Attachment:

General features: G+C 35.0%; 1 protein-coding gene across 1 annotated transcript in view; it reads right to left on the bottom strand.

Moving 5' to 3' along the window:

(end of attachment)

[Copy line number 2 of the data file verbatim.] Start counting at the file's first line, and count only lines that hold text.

Moving 5' to 3' along the window: